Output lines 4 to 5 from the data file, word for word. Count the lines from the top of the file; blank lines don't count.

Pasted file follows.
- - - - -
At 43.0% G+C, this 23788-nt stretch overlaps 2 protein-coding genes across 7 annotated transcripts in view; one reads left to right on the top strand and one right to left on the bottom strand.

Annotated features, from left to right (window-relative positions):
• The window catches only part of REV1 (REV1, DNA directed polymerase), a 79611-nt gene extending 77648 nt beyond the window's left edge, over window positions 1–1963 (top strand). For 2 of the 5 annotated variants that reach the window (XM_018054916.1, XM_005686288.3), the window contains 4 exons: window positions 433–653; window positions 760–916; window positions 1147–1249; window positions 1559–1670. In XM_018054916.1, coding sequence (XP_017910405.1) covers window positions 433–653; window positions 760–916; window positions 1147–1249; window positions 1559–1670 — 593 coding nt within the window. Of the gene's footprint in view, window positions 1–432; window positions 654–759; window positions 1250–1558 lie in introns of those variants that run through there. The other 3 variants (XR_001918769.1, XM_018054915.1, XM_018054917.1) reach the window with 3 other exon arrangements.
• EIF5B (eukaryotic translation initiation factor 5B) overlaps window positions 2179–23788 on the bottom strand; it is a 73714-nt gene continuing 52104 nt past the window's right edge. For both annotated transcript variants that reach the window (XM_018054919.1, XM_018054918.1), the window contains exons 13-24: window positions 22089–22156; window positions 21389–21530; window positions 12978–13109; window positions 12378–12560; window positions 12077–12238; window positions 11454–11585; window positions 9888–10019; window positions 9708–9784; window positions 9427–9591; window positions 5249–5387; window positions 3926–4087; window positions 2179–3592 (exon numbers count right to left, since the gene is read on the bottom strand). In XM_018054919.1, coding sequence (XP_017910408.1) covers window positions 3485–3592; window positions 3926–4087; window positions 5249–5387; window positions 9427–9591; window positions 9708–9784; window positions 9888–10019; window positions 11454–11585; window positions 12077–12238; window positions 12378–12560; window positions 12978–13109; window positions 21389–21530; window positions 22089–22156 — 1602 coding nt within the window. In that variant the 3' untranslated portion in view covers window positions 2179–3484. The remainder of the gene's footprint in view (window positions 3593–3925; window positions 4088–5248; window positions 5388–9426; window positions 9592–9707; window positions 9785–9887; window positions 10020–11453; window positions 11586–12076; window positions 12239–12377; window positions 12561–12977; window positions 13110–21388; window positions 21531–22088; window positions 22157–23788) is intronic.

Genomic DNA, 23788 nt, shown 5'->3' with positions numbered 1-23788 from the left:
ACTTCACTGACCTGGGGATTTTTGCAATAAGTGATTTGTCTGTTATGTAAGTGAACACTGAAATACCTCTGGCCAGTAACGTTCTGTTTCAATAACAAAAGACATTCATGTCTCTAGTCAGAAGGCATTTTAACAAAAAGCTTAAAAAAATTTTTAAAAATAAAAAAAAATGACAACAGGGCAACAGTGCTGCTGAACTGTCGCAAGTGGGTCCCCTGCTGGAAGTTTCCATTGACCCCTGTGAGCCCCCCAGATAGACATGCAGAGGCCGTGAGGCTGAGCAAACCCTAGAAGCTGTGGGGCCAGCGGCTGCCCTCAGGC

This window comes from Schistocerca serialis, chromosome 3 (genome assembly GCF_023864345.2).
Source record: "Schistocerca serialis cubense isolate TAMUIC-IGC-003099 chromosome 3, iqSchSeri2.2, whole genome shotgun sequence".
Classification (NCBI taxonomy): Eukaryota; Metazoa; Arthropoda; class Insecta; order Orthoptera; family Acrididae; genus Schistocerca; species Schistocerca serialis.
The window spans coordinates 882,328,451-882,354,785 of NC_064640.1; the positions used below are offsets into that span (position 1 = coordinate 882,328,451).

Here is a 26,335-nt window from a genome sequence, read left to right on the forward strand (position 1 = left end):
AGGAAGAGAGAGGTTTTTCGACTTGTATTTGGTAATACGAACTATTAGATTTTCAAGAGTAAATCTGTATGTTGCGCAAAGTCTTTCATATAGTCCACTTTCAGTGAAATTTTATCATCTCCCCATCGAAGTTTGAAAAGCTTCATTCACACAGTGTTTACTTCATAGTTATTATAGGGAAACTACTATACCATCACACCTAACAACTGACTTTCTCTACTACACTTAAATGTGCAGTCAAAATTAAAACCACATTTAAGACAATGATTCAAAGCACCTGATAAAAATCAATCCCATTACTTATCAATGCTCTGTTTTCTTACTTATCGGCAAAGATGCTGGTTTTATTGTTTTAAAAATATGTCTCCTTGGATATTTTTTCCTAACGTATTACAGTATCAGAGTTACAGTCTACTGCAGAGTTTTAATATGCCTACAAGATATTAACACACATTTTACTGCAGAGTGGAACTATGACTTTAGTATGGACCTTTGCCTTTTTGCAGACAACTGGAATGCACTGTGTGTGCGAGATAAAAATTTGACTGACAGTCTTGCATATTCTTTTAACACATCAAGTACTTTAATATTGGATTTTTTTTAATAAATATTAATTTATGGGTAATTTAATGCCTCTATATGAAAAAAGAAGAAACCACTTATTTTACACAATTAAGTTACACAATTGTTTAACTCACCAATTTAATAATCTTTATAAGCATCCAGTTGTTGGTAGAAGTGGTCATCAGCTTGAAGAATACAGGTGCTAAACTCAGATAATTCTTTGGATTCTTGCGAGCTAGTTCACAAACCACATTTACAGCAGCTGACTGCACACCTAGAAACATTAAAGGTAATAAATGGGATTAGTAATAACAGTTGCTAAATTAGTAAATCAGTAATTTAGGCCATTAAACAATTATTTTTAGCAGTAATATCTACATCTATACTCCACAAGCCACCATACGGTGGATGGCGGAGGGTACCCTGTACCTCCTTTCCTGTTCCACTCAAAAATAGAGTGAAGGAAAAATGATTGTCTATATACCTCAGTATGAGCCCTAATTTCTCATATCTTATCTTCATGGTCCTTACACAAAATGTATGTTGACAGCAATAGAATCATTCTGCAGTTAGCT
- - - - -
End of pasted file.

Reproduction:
• EIF5B (eukaryotic translation initiation factor 5B) overlaps window positions 2179–23788 on the bottom strand; it is a 73714-nt gene continuing 52104 nt past the window's right edge. For both annotated transcript variants that reach the window (XM_018054919.1, XM_018054918.1), the window contains exons 13-24: window positions 22089–22156; window positions 21389–21530; window positions 12978–13109; window positions 12378–12560; window positions 12077–12238; window positions 11454–11585; window positions 9888–10019; window positions 9708–9784; window positions 9427–9591; window positions 5249–5387; window positions 3926–4087; window positions 2179–3592 (exon numbers count right to left, since the gene is read on the bottom strand). In XM_018054919.1, coding sequence (XP_017910408.1) covers window positions 3485–3592; window positions 3926–4087; window positions 5249–5387; window positions 9427–9591; window positions 9708–9784; window positions 9888–10019; window positions 11454–11585; window positions 12077–12238; window positions 12378–12560; window positions 12978–13109; window positions 21389–21530; window positions 22089–22156 — 1602 coding nt within the window. In that variant the 3' untranslated portion in view covers window positions 2179–3484. The remainder of the gene's footprint in view (window positions 3593–3925; window positions 4088–5248; window positions 5388–9426; window positions 9592–9707; window positions 9785–9887; window positions 10020–11453; window positions 11586–12076; window positions 12239–12377; window positions 12561–12977; window positions 13110–21388; window positions 21531–22088; window positions 22157–23788) is intronic.

Genomic DNA, 23788 nt, shown 5'->3' with positions numbered 1-23788 from the left: